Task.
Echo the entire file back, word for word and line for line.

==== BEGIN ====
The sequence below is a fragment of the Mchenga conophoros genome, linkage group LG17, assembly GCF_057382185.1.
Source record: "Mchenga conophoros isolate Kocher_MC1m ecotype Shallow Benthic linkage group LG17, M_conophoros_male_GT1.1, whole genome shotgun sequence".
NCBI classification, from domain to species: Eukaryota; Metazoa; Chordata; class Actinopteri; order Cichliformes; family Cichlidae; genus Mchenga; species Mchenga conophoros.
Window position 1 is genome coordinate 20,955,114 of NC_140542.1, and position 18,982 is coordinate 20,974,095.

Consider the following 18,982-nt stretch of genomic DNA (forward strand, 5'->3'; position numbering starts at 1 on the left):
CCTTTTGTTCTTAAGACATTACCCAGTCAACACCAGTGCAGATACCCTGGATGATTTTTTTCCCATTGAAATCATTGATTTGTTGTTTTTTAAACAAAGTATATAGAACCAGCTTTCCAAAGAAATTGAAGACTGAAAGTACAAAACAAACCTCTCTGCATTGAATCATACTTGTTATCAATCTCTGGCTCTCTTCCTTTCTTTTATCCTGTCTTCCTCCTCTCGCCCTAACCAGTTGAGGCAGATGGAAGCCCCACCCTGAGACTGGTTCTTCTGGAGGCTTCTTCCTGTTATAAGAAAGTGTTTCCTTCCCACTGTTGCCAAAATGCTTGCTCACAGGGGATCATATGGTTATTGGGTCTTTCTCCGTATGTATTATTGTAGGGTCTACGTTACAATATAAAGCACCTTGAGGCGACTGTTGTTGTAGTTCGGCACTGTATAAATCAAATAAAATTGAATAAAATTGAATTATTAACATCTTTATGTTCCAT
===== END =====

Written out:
The sequence below is a fragment of the Mchenga conophoros genome, linkage group LG17, assembly GCF_057382185.1.
Source record: "Mchenga conophoros isolate Kocher_MC1m ecotype Shallow Benthic linkage group LG17, M_conophoros_male_GT1.1, whole genome shotgun sequence".
NCBI classification, from domain to species: Eukaryota; Metazoa; Chordata; class Actinopteri; order Cichliformes; family Cichlidae; genus Mchenga; species Mchenga conophoros.
Window position 1 is genome coordinate 20,955,114 of NC_140542.1, and position 18,982 is coordinate 20,974,095.

Consider the following 18,982-nt stretch of genomic DNA (forward strand, 5'->3'; position numbering starts at 1 on the left):
CCTTTTGTTCTTAAGACATTACCCAGTCAACACCAGTGCAGATACCCTGGATGATTTTTTTCCCATTGAAATCATTGATTTGTTGTTTTTTAAACAAAGTATATAGAACCAGCTTTCCAAAGAAATTGAAGACTGAAAGTACAAAACAAACCTCTCTGCATTGAATCATACTTGTTATCAATCTCTGGCTCTCTTCCTTTCTTTTATCCTGTCTTCCTCCTCTCGCCCTAACCAGTTGAGGCAGATGGAAGCCCCACCCTGAGACTGGTTCTTCTGGAGGCTTCTTCCTGTTATAAGAAAGTGTTTCCTTCCCACTGTTGCCAAAATGCTTGCTCACAGGGGATCATATGGTTATTGGGTCTTTCTCCGTATGTATTATTGTAGGGTCTACGTTACAATATAAAGCACCTTGAGGCGACTGTTGTTGTAGTTCGGCACTGTATAAATCAAATAAAATTGAATAAAATTGAATTATTAACATCTTTATGTTCCAT